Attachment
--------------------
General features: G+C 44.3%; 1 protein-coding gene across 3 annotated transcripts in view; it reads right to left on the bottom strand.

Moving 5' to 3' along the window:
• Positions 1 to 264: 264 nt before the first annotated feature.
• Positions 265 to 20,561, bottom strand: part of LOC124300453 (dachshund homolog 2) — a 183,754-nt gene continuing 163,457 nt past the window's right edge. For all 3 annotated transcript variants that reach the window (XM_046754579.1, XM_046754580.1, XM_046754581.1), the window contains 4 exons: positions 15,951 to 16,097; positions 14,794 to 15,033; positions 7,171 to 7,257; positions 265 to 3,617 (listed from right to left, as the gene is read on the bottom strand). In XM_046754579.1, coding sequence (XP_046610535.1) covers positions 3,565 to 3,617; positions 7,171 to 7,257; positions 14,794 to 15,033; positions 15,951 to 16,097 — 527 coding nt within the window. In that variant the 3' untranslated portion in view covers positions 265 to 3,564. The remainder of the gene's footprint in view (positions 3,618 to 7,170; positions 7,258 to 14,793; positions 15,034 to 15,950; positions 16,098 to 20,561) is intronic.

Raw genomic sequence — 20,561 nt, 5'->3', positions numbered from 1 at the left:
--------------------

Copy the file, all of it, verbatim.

General features: G+C 44.3%; 1 protein-coding gene across 3 annotated transcripts in view; it reads right to left on the bottom strand.

Moving 5' to 3' along the window:
• Positions 1 to 264: 264 nt before the first annotated feature.
• Positions 265 to 20,561, bottom strand: part of LOC124300453 (dachshund homolog 2) — a 183,754-nt gene continuing 163,457 nt past the window's right edge. For all 3 annotated transcript variants that reach the window (XM_046754579.1, XM_046754580.1, XM_046754581.1), the window contains 4 exons: positions 15,951 to 16,097; positions 14,794 to 15,033; positions 7,171 to 7,257; positions 265 to 3,617 (listed from right to left, as the gene is read on the bottom strand). In XM_046754579.1, coding sequence (XP_046610535.1) covers positions 3,565 to 3,617; positions 7,171 to 7,257; positions 14,794 to 15,033; positions 15,951 to 16,097 — 527 coding nt within the window. In that variant the 3' untranslated portion in view covers positions 265 to 3,564. The remainder of the gene's footprint in view (positions 3,618 to 7,170; positions 7,258 to 14,793; positions 15,034 to 15,950; positions 16,098 to 20,561) is intronic.

Raw genomic sequence — 20,561 nt, 5'->3', positions numbered from 1 at the left: